Monday, September 22, 2008

On Race and Gender

A couple of interesting studies/polls to focus on this morning. First, a new AP-Yahoo poll on the importance of race and the upcoming election.

WASHINGTON (AP) -- Deep-seated racial misgivings could cost Barack Obama the White House if the election is close, according to an AP-Yahoo News poll that found one-third of white Democrats harbor negative views toward blacks -- many calling them ''lazy,'' ''violent'' or responsible for their own troubles.

The poll, conducted with Stanford University, suggests that the percentage of voters who may turn away from Obama because of his race could easily be larger than the final difference between the candidates in 2004 -- about 2.5 percentage points.

Statistical models derived from the poll suggest that Obama's support would be as much as 6 percentage points higher if there were no white racial prejudice.
Not only is that number incredibly high, but some of the comments elicited in the poll are unbelievably blunt in terms of negative racial attitudes.
''We still don't like black people,'' said John Clouse, 57, reflecting the sentiments of his pals gathered at a coffee shop in Somerset, Ohio.
AP-Yahoo had to clarify exactly how they arrived at these conclusions in an update this morning. I can't find it in the data they present, but I would hazard a guess that the more stridently racist attitudes tend to come from older voters, while those 45 and under (the first generations born post-civil rights) are less likely to express such attitudes.

The poll also shows that despite the feel-good rhetoric of Obama's candidacy as being indicative of a "post-racial" world, we're nowhere near that utopian ideal, nor should we delude ourselves that race doesn't matter.

On gender, this new study explores wage disparities and gender from the male's perspective and comes up with some interesting results.

Men with egalitarian attitudes about the role of women in society earn significantly less on average than men who hold more traditional views about women's place in the world, according to a study being reported today.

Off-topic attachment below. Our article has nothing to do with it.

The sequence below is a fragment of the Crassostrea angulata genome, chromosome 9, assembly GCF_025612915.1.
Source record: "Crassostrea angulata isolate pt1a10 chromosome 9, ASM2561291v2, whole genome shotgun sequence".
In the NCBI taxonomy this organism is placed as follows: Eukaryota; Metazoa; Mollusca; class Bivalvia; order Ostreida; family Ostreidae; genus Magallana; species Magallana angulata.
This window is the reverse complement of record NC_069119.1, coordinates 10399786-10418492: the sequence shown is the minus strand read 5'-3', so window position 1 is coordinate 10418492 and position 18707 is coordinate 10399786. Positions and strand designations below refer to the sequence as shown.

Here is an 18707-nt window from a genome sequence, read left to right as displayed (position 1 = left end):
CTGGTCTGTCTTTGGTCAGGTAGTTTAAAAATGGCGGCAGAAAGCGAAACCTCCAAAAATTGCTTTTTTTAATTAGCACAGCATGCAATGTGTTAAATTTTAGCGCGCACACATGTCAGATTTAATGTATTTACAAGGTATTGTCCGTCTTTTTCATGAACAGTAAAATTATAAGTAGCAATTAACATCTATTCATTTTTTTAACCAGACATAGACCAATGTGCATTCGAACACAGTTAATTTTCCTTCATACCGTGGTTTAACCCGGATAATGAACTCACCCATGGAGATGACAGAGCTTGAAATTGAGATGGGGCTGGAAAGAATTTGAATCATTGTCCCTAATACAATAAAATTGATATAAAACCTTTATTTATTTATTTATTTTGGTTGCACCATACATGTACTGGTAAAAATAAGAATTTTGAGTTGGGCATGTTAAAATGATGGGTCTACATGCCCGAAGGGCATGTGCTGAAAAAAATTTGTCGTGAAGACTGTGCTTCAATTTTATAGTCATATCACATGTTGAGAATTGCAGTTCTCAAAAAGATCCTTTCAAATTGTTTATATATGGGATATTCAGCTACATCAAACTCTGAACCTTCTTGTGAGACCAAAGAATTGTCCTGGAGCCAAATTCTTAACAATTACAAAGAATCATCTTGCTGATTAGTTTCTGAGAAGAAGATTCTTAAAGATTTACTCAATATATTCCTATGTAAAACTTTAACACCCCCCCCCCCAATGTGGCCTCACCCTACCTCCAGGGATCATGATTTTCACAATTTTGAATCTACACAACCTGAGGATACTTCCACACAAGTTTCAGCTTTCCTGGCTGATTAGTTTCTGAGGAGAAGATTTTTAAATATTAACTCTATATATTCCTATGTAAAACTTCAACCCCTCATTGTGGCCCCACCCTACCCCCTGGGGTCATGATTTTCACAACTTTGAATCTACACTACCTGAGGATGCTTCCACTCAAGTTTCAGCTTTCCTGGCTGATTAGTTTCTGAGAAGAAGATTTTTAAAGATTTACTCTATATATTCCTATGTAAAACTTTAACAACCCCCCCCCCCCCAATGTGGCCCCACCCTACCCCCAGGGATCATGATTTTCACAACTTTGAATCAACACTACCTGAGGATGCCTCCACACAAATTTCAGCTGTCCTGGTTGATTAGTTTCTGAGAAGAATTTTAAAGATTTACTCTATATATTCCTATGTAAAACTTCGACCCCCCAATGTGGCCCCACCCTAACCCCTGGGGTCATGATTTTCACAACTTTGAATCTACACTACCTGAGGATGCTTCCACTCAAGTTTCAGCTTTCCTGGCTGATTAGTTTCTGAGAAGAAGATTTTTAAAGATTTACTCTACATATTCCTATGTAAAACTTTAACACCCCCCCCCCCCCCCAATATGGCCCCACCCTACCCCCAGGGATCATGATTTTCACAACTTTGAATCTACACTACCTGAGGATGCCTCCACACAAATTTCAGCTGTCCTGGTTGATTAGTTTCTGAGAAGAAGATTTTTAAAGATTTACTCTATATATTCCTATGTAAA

It is the first time social scientists have produced evidence that large numbers of men might be victims of gender-related income disparities. The study raises the provocative possibility that a substantial part of the widely discussed gap in income between men and women who do the same work is really a gap between men with a traditional outlook and everyone else.

The differences found in the study were substantial. Men with traditional attitudes about gender roles earned $11,930 more a year than men with egalitarian views and $14,404 more than women with traditional attitudes. The comparisons were based on men and women working in the same kinds of jobs with the same levels of education and putting in the same number of hours per week.

"When we think of the gender wage gap, most of our focus goes to the women side of things," said Beth A. Livingston, co-author of the study. "This article says a lot of the difference may be in men's salaries."
It doesn't bode well, forty years after women's rights, that men who believe in gender egalitarianism would earn lower wages than men who hold rather traditional, patriarchal views of gender. As with the poll on race, I would like to see an age breakdown of the respondents, theorizing that this is more a function of age and post-feminist generational attitudes. It could also be more a structural problem (i.e. corporations or workplaces which still value the "old boys" networks) than an individual phenomenon.

Regardless, both these stories show that old-school attitudes about race and gender die hard.

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